The most significant part of Apple's (AAPL) launch of the iPhone 5S and 5C were not the phones themselves, rather it is the 64 bit A7 processor, which will be the platform that moves the company safely to higher ground while the rest of mobiles commoditizes. While analysts preened for a mass market $300 phone to "save" the ecosystem, Apple headed in a completely different direction that offers revenue growth and increased margins. Contrary to belief, $300 phones are a dead end.
In all my years marketing mobiles at Intel (INTC) and its startup competitors Cyrix and Transmeta, there were three transitions that mattered in the x86 market. The first was the 286 to 386 transition in the early 1990s that finally separated Intel from AMD and set it on a tremendous growth path. The second was Transmeta's launch of the first truly low power mobile x86 marketed to the all day battery machines in Japan, which required Intel to redesign it mobiles. And finally, the third was AMD's (AMD) launch of the world's first 64 bit x86 server processor in 2003, which drove incredible profits for a couple years until Intel launched its own.
Apple's launch of the original iPhone rightly focused on the new features and capabilities while downplaying the processor -- after all it wasn't one of Apple's. However, with the closing of the gap due to Android and the multitude of ARM mobile chip vendors, Apple had to make a move to separate itself not just from the consumer market but from the more profitable corporate sector.
Tim Cook has not mentioned it publicly but his number one goal is to take over the corporate Wintel business that has driven profits for Microsoft (MSFT) and Intel over these past 30 years. With every new O/S and processor, the duo have been able to knock on corporate IT doors and create pull based on the strong new technical aspects of their respective products. A natural pull for high end PCs and professional Windows O/S with security was put in place as "no one ever got fired for buying IBM (IBM)" (Wintel).
In front of Tim Cook is a corporate market dying to have a supplier that has a cohesive product line of interoperability. In one year's time, all of Apple's products focused at corporate will be 64 bit, and in the history of computing, this is the fastest transition that has ever taken place.
Consider the Intel 286 to 386 transition. It took Intel roughly 5 years for the 386 to out ship the 286. When Andy Grove launched the "Red X" (286 to 386) advertising campaign in 1990 there were only a handful of apps that could run 32 bit. Even more incredible, Microsoft would not offer a 32 bit O/S until Win NT shipped in 1996, or more than 10 years after the first 386 shipped.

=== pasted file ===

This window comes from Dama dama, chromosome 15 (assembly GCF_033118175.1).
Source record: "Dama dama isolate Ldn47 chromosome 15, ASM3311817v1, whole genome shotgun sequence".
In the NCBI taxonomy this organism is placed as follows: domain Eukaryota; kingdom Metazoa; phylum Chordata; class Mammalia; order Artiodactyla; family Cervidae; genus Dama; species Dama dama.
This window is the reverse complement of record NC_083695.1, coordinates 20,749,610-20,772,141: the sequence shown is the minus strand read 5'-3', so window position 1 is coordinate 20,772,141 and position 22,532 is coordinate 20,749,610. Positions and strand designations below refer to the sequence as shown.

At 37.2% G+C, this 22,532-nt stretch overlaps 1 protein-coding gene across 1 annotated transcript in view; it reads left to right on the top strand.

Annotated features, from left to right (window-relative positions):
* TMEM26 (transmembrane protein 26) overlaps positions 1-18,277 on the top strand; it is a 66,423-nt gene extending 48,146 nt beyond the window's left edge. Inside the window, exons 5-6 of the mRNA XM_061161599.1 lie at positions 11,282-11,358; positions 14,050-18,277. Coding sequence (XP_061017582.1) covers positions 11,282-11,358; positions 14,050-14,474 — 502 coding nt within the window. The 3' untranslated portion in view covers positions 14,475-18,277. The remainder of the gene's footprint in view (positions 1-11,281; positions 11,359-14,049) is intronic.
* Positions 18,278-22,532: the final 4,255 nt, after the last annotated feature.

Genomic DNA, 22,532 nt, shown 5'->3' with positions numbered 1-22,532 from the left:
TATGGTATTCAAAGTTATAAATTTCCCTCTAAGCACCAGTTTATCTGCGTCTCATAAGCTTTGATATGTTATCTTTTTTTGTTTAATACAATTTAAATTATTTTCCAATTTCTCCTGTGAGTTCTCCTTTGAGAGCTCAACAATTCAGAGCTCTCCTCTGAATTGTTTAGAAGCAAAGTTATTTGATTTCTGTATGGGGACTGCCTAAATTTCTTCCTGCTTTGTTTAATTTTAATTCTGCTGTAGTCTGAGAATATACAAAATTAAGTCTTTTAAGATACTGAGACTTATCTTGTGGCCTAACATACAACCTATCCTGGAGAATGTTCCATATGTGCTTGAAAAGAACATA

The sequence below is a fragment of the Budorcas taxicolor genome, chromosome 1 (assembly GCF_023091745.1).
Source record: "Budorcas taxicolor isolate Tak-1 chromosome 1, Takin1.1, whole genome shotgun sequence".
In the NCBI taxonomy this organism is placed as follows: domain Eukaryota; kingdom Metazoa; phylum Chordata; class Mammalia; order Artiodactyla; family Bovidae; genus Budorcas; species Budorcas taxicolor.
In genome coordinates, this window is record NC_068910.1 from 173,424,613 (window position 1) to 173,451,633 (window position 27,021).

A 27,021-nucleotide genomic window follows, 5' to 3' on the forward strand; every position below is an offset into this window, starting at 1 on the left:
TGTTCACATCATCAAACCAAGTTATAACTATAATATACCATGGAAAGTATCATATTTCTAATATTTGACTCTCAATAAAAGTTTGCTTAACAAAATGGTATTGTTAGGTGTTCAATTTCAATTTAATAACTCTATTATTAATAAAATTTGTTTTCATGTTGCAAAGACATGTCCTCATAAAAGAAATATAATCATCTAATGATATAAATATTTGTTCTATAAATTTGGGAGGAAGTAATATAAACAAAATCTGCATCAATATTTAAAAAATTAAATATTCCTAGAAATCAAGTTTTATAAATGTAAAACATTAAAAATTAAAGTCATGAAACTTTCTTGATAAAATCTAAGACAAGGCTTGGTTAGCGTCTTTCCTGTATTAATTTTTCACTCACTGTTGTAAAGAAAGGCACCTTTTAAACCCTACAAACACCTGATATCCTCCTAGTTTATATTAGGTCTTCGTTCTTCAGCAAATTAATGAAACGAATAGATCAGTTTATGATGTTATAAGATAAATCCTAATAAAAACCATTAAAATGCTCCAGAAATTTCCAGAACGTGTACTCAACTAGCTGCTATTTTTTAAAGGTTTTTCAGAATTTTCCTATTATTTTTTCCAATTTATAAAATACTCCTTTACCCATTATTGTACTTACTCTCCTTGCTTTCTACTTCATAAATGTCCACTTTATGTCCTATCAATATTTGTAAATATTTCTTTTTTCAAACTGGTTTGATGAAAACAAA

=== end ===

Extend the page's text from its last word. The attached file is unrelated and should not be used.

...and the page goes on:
Apple's decision to launch the 64 bit A7 in the iPhone 5S and expected soon in the iPad 5 will set the stage for software app developers to focus most of their attention on not just porting apps but creating interoperability with OS X at the expense of Android. The question now becomes, will Google (GOOG) focus on an open 64 bit Android in a commoditizing market or will it take things internal with its Motorola unit?
Microsoft has a 64 bit O/S but will likely have to work closer with Intel on a complete platform that is economical as well as interoperable. I believe a closer partnership is likely to occur -- the question is the timing of the next products relative to Apple's in the coming year.
With the launch of the iPad 5, with which I expect to see a version outfitted with a large amount of DRAM (as much as 8GB) and NAND, Apple will have the road warrior's tablet in the hands of many corporate IT personnel in order to start the wave of 64 bit mobile sales. This will automatically drop many mobiles and vendors from the approved vendor list for corporate buying.
Many people forget that Tim Cook worked at Compaq in the 1990s and witnessed the treadmill of Intel processors that forced OEMs to constantly refresh PCs, sometimes within a few months' time. The process was beneficial to Intel and at the expense of Compaq as writedowns occurred often on PCs with obsolete processors.
In many ways what Cook has already put in place with the yearly product introductions is a treadmill that freezes the competitors during the high consumer holiday selling season that lasts through Chinese New Year. Layered on top of this, he seeks to build in a corporate selling treadmill that favors Apple's mobile and iOS introduction schedules, thus building a wide moat around the top half of the market that drives profits.
If as expected, Apple launches the A8 next year as the latest 64 bit processor with features that excel against all, even Intel in performance and power, then it will have completely taken Intel's game away while the latter is demoted to selling in the $300 mass market that continues to commoditize. And that is the end game that no analyst has put a pencil to.